With the introduction of a new treaty process proposed by the provincial and federal government in the early 90s, First Nations of BC were faced with the threat of loss of Title to their traditional unceded territories. Dr. Mary Thomas, a well respected Neskonlith elder, urged Manuel to run for Neskonlith Band Chief to defend the community’s sovereignty and rights amidst the encroaching treaty process. Manuel won and served four terms as Band Chief and later served as chief of the Shuswap Nation Tribal Council.
One of his successful actions as chief included the protest of Sun Peaks, a ski resort on Neskonlith territory that would have encroached onto his people’s land. After elder Irene Billy was arrested in 2001, Manuel told the media, “You may be able to use your police to grab and handcuff our elders, land-users and youth and haul them away. But you will not be able to keep them away from our land. They will return and all our people will return.”
Manuel’s unwavering commitment to the land continued in his role as spokesperson for the Indigenous Network on Economies and Trade (INET), a network of Indigenous Nations that work at the international level to achieve recognition of Aboriginal title and rights.
Manuel advocated for the protection of forests by submitting reports to the World Trade Organization in 2003 and later was influential in shaping NAFTA following the highly disputed US countervail tax on Canadian softwood.
Engaging with the contentious US tax on Canadian softwood in 2003 was one of Manuel’s most impressive, strategic efforts championing for Indigenous rights. Canada attempted to dispute the tax to prove that the industry was not being subsidized; Manuel famously argued that the Canadian logging industry enjoyed a subsidy by the Indigenous Peoples whose right to the land and to the trees being harvested acted as a defacto industry subsidy.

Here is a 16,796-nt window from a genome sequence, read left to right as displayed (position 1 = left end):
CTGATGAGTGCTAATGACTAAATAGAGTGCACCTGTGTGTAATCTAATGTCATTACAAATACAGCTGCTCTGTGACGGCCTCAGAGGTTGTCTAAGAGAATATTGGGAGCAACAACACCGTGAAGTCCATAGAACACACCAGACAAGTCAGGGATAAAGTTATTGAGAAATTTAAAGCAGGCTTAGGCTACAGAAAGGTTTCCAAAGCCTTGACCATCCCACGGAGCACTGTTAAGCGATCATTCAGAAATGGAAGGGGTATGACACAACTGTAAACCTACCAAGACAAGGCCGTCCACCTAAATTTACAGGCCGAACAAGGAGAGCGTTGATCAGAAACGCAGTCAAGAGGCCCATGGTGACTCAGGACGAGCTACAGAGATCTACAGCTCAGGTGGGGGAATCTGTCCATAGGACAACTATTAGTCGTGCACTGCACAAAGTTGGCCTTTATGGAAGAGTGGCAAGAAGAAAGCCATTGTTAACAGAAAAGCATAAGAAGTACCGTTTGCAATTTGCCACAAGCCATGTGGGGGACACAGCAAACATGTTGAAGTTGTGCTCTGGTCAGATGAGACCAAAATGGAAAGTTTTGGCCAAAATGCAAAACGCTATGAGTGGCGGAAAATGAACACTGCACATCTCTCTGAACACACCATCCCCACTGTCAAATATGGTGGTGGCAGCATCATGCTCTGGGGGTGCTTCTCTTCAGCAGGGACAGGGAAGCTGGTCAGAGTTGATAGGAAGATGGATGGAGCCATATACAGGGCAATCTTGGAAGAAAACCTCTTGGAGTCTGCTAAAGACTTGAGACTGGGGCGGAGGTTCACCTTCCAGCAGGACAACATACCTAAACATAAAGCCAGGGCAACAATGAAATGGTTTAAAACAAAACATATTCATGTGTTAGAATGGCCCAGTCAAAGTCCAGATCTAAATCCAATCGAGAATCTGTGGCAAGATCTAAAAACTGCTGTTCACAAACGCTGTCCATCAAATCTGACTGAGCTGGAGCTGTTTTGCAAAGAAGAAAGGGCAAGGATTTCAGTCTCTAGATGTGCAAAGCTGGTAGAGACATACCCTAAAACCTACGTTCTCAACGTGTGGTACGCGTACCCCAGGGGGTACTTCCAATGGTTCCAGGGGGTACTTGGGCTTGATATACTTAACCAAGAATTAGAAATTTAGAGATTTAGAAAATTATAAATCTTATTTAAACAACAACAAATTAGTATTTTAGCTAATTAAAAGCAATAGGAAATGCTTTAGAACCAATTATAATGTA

The WTO reviewed his submission and agreed that in fact Indigenous People were subsidizing this controversial industry. Manuel followed up this success with a similar report to NAFTA; facing down an army of Canadian government lawyers hired to dispute his submission, Manuel won again.
In an interview with Democracy Now! Manuel explained,“Canada as a country has Aboriginal treaty rights that have been recognized by the courts and protected by the constitution, but they will not recognize it politically. [This] makes Indigenous People poor because our rights as Indigenous People are not recognized in decision making with regard to access and benefit sharing, or with regard to natural resources in this country.”
This work by Manuel remains crucial today as the fight continues to include Indigenous People in international agreements such as USMCA — the United States, Mexico and Canada Free Trade Agreement — that deeply affect Indigenous People in Canada and the rest of North America.
Manuel passed away in 2017 at the age of 66. He left behind a legacy of achievements, as well as his children Kanahus, Mayuk, Ska7cis, and Snutetkwe Manuel. His sister Ida, Kanahus, founder of Tiny House Warriors, and Mayuk are themselves strong activists and land defenders, carrying on the family tradition of fighting for the rights of their people and others.
Check out Art Manuel’s books Unsettling Canada, A national wake-up call and The Reconciliation Manifesto: Recovering land, rebuilding the economy co-written with Grand Chief Ronald Derrikson of West Bank First Nation to learn more from this incredible leader.
Art Manuel and the intergenerational legacy he carried forth has shaped the legal field in Canada and around the world. His brilliant, strategic use of law is a guiding light in informing how RAVEN supports Indigenous-led legal actions. We honour the legacy of champions like Art Manuel who, against all odds, uphold a long held vision to carry teachings from the past to support the well being of future generations.